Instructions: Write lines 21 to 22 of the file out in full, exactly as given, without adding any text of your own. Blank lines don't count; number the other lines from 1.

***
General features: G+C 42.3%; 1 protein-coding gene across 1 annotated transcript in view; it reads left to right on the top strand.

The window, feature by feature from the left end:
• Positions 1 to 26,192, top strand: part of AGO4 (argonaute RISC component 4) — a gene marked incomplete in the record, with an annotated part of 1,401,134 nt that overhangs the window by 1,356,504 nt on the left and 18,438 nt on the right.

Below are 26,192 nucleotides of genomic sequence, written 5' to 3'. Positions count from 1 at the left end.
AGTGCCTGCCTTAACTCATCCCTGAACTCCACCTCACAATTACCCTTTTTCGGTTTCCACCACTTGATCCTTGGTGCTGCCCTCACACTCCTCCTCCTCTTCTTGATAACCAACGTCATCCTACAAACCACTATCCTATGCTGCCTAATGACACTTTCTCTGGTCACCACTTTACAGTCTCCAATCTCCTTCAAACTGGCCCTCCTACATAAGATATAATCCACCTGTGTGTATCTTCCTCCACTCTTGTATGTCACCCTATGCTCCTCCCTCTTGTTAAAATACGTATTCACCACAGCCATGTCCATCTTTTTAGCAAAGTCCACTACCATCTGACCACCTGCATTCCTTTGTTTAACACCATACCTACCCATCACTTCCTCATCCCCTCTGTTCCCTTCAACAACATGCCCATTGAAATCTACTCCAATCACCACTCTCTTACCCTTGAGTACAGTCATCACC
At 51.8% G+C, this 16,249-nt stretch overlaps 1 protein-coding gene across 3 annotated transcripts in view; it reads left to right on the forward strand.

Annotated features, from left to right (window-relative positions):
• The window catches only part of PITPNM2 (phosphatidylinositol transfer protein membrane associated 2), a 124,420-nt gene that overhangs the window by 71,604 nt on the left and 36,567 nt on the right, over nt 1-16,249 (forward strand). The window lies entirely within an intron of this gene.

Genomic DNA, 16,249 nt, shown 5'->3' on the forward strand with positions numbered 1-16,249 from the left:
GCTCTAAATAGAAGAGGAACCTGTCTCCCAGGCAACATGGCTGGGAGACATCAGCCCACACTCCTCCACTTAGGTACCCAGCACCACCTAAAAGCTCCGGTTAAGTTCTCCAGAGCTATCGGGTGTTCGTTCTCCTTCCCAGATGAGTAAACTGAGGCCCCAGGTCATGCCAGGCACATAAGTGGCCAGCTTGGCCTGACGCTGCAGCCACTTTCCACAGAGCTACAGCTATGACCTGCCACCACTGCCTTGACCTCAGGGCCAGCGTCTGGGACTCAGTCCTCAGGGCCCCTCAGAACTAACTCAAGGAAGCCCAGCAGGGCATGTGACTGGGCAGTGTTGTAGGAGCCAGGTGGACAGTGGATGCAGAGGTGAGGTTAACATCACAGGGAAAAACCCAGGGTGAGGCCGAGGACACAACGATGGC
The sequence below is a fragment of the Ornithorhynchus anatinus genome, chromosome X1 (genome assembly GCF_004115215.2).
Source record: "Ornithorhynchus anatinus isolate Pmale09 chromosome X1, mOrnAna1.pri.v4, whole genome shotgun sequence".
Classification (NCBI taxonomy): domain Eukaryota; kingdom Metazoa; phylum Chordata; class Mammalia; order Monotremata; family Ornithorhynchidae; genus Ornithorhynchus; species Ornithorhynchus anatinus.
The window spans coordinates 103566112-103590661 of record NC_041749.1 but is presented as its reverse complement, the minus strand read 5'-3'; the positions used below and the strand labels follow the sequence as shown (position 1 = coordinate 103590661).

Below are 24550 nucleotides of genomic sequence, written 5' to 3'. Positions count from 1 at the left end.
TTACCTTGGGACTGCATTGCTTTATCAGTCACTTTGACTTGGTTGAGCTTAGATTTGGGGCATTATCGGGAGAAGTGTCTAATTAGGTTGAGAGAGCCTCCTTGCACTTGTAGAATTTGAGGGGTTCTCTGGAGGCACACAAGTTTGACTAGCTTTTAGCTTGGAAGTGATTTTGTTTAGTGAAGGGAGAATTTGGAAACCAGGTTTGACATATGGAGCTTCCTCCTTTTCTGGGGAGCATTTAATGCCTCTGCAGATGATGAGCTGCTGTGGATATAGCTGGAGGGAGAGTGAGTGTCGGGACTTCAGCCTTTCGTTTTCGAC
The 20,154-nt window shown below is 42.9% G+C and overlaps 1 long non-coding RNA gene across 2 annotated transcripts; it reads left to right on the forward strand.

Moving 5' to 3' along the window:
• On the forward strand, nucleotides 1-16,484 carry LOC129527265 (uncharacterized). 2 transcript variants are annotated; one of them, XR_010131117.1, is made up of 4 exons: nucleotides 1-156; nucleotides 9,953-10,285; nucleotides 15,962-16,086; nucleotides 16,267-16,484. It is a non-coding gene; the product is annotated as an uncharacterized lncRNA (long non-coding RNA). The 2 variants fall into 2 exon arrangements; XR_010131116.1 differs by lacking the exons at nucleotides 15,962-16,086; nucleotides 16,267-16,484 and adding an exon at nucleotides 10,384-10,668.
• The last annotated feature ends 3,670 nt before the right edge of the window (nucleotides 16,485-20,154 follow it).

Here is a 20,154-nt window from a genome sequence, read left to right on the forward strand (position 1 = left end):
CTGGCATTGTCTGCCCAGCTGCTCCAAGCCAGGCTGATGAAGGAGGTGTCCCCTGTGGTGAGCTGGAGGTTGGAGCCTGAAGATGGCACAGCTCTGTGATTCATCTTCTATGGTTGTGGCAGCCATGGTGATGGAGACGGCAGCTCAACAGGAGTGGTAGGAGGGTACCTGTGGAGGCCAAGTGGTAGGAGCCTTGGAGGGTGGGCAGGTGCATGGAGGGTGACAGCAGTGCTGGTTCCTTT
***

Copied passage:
Here is a 20,154-nt window from a genome sequence, read left to right on the forward strand (position 1 = left end):
CTGGCATTGTCTGCCCAGCTGCTCCAAGCCAGGCTGATGAAGGAGGTGTCCCCTGTGGTGAGCTGGAGGTTGGAGCCTGAAGATGGCACAGCTCTGTGATTCATCTTCTATGGTTGTGGCAGCCATGGTGATGGAGACGGCAGCTCAACAGGAGTGGTAGGAGGGTACCTGTGGAGGCCAAGTGGTAGGAGCCTTGGAGGGTGGGCAGGTGCATGGAGGGTGACAGCAGTGCTGGTTCCTTT